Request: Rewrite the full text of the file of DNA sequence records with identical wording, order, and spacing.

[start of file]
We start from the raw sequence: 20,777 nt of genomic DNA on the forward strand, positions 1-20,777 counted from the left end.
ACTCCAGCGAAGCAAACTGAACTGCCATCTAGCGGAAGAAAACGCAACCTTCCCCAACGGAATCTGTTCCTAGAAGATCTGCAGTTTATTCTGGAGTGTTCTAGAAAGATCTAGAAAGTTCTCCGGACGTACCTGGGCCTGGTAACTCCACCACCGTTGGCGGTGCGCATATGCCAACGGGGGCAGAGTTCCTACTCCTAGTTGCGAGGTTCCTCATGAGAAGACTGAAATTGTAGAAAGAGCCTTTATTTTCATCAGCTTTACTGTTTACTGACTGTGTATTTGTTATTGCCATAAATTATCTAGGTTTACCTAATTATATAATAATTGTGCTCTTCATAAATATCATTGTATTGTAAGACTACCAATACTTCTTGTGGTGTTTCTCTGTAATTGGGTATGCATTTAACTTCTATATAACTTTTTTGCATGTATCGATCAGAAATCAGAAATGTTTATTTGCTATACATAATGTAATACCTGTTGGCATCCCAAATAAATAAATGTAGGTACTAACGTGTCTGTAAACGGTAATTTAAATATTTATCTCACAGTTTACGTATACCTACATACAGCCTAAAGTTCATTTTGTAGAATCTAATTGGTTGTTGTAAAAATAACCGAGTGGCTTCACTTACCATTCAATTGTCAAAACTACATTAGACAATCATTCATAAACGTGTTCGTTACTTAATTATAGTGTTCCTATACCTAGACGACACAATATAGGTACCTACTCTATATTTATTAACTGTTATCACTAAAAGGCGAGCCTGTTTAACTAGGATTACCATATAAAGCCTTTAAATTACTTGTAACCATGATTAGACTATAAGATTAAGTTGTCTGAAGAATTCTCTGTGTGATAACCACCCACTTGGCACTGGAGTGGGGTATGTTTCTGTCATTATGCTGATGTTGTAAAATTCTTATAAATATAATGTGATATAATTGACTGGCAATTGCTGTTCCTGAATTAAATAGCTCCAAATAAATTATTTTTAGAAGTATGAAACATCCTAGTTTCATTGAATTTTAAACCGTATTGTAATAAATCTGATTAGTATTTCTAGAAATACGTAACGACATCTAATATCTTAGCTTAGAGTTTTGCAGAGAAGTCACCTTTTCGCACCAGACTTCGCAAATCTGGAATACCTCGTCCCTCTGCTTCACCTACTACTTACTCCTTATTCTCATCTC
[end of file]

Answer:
We start from the raw sequence: 20,777 nt of genomic DNA on the forward strand, positions 1-20,777 counted from the left end.
ACTCCAGCGAAGCAAACTGAACTGCCATCTAGCGGAAGAAAACGCAACCTTCCCCAACGGAATCTGTTCCTAGAAGATCTGCAGTTTATTCTGGAGTGTTCTAGAAAGATCTAGAAAGTTCTCCGGACGTACCTGGGCCTGGTAACTCCACCACCGTTGGCGGTGCGCATATGCCAACGGGGGCAGAGTTCCTACTCCTAGTTGCGAGGTTCCTCATGAGAAGACTGAAATTGTAGAAAGAGCCTTTATTTTCATCAGCTTTACTGTTTACTGACTGTGTATTTGTTATTGCCATAAATTATCTAGGTTTACCTAATTATATAATAATTGTGCTCTTCATAAATATCATTGTATTGTAAGACTACCAATACTTCTTGTGGTGTTTCTCTGTAATTGGGTATGCATTTAACTTCTATATAACTTTTTTGCATGTATCGATCAGAAATCAGAAATGTTTATTTGCTATACATAATGTAATACCTGTTGGCATCCCAAATAAATAAATGTAGGTACTAACGTGTCTGTAAACGGTAATTTAAATATTTATCTCACAGTTTACGTATACCTACATACAGCCTAAAGTTCATTTTGTAGAATCTAATTGGTTGTTGTAAAAATAACCGAGTGGCTTCACTTACCATTCAATTGTCAAAACTACATTAGACAATCATTCATAAACGTGTTCGTTACTTAATTATAGTGTTCCTATACCTAGACGACACAATATAGGTACCTACTCTATATTTATTAACTGTTATCACTAAAAGGCGAGCCTGTTTAACTAGGATTACCATATAAAGCCTTTAAATTACTTGTAACCATGATTAGACTATAAGATTAAGTTGTCTGAAGAATTCTCTGTGTGATAACCACCCACTTGGCACTGGAGTGGGGTATGTTTCTGTCATTATGCTGATGTTGTAAAATTCTTATAAATATAATGTGATATAATTGACTGGCAATTGCTGTTCCTGAATTAAATAGCTCCAAATAAATTATTTTTAGAAGTATGAAACATCCTAGTTTCATTGAATTTTAAACCGTATTGTAATAAATCTGATTAGTATTTCTAGAAATACGTAACGACATCTAATATCTTAGCTTAGAGTTTTGCAGAGAAGTCACCTTTTCGCACCAGACTTCGCAAATCTGGAATACCTCGTCCCTCTGCTTCACCTACTACTTACTCCTTATTCTCATCTC